LAWYERS defending a declared pit bull have renewed an appeal in the Supreme Court in the hope of overturning its death sentence.
The dog's owner, Jade Applebee of Mount Waverley, now faces a second anxious wait to determine whether the case will proceed to a full hearing.
For the case to be heard, the court must find there are grounds to argue that Justice Zammit, who presided over the initial Supreme Court application, made an error of law in her ruling last month.
Monash mayor Micaela Drieberg said the council hoped the hearing would be held in the near future.
"It's become quite a drawn-out matter, which I don't think is helpful for anyone involved," she said.
"We'd obviously prefer not to be going to the Supreme Court again on this matter when the court's previous ruling was so clear-cut. However, we respect the legal rights of the dog's owner to make this last appeal."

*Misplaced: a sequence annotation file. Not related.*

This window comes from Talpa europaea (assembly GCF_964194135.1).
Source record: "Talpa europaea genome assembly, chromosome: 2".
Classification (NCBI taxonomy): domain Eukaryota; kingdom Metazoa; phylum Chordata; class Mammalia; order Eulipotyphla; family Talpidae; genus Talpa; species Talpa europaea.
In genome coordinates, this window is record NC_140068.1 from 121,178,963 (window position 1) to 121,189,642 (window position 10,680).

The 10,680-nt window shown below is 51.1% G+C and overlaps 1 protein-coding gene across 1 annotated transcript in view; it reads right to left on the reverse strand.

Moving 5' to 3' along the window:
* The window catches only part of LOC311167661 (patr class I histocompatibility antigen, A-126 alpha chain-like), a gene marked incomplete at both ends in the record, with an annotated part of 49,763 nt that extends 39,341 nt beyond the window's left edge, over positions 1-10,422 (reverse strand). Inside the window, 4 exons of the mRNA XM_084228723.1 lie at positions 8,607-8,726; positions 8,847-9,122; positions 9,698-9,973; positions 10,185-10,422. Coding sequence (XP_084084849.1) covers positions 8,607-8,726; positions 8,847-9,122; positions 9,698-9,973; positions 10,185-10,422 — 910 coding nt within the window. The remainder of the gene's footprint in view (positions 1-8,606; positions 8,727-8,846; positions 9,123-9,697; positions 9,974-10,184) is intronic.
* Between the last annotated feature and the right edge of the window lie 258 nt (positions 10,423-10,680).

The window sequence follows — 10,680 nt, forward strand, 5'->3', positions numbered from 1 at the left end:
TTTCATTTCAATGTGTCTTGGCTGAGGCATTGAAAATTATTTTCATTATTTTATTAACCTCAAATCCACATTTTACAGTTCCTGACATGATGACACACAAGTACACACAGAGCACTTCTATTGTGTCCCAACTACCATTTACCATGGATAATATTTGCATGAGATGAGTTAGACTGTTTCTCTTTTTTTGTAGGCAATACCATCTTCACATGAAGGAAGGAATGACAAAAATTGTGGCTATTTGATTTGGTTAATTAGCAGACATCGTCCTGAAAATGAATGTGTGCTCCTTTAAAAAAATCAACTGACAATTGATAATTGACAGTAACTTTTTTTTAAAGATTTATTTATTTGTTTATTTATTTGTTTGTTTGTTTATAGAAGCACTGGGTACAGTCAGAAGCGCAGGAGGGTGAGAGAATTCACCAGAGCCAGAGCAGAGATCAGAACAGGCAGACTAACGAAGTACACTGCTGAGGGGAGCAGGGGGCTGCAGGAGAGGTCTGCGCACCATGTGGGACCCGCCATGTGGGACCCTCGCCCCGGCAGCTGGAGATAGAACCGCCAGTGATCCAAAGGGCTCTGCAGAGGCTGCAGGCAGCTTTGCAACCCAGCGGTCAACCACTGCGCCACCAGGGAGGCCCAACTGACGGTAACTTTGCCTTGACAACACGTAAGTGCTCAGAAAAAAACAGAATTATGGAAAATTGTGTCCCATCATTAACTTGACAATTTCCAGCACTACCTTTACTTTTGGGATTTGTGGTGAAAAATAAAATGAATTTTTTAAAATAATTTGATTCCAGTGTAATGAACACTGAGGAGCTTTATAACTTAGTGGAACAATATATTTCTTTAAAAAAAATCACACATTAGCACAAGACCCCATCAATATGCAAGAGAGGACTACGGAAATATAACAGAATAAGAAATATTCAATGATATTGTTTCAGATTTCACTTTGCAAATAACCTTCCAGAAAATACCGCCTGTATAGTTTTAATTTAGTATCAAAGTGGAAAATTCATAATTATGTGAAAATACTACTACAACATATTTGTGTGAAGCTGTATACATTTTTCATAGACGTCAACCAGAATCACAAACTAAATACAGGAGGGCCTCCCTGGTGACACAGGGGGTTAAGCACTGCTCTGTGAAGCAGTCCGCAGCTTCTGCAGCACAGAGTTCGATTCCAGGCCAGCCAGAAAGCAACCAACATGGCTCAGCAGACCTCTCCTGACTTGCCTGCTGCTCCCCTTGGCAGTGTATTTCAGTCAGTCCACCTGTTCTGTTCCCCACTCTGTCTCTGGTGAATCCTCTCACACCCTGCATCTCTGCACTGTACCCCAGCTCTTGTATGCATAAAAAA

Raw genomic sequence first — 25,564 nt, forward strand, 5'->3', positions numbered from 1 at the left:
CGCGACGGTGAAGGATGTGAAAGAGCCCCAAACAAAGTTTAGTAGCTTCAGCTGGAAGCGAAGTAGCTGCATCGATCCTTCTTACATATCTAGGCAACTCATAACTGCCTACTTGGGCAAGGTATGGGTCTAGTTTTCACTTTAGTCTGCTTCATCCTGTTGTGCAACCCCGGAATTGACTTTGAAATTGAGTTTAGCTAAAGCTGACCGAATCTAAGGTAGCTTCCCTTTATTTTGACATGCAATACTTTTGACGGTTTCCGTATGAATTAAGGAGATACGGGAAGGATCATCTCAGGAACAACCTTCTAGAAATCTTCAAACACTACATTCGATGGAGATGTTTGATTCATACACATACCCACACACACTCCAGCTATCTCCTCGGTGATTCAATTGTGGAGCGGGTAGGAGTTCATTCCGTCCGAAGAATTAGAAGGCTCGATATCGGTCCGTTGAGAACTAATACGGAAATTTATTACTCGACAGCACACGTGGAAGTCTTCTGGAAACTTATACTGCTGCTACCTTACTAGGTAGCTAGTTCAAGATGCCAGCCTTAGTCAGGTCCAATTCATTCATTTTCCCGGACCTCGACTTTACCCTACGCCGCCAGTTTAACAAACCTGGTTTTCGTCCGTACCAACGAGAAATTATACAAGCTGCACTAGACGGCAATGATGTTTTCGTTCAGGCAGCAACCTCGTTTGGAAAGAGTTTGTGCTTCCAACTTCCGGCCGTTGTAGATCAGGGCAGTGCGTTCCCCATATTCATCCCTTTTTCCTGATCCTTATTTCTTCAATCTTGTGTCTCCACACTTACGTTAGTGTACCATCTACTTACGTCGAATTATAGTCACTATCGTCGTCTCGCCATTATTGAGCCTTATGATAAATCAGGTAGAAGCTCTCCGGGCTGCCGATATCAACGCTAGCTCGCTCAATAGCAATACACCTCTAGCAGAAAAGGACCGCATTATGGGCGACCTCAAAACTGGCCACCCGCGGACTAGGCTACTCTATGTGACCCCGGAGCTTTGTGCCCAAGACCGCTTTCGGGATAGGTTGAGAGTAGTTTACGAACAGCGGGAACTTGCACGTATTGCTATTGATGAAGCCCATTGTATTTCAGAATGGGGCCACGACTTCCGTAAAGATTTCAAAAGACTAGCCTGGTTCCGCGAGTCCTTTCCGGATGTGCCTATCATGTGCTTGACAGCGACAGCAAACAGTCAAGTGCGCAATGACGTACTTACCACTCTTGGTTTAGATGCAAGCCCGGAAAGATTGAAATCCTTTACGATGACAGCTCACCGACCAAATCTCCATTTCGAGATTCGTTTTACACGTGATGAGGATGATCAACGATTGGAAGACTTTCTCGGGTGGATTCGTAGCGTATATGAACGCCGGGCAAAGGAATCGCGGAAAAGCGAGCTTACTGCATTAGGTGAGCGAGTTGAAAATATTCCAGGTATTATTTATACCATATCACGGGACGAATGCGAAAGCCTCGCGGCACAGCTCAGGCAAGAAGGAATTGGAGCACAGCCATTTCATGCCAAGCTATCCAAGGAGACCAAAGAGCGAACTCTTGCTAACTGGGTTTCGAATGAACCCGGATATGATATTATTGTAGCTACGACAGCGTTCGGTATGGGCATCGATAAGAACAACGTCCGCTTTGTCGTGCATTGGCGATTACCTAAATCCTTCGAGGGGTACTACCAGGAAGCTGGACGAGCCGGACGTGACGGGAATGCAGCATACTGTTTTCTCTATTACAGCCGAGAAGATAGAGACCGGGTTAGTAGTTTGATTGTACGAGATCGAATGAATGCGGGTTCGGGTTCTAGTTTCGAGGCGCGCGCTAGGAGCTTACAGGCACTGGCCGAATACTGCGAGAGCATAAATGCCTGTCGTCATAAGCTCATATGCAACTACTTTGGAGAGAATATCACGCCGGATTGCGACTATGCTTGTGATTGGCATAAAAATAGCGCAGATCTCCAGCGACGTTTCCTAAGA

The appeal follows the drama of a mass protest and bomb threat as authorities prepared to euthanase the dog which was to be put down two weeks ago.
Intervention from the Barristers Animal Welfare Panel stalled the move.
The 11th-hour reprieve came as protesters gathered at the RSPCA in Burwood where Kerser was being held. They were evacuated from the premises following a bomb threat to the building.
The protests were partly organised on a Facebook page started by Ms Applebee. The page titled 'Free Kerser', has more than 11,000 'likes'.
An international petition — entitled 'Save Kerser from being euthanized! (sic)' — was also circulated and called on Premier Denis Napthine to spare the dog. It received almost 25,000 signatures within days. The campaign was led by Canadian woman Carrie Rogers, who also lists 'No more Foie Gras' and 'Remove the I hate dogs' page from Facebook", among the causes she supports.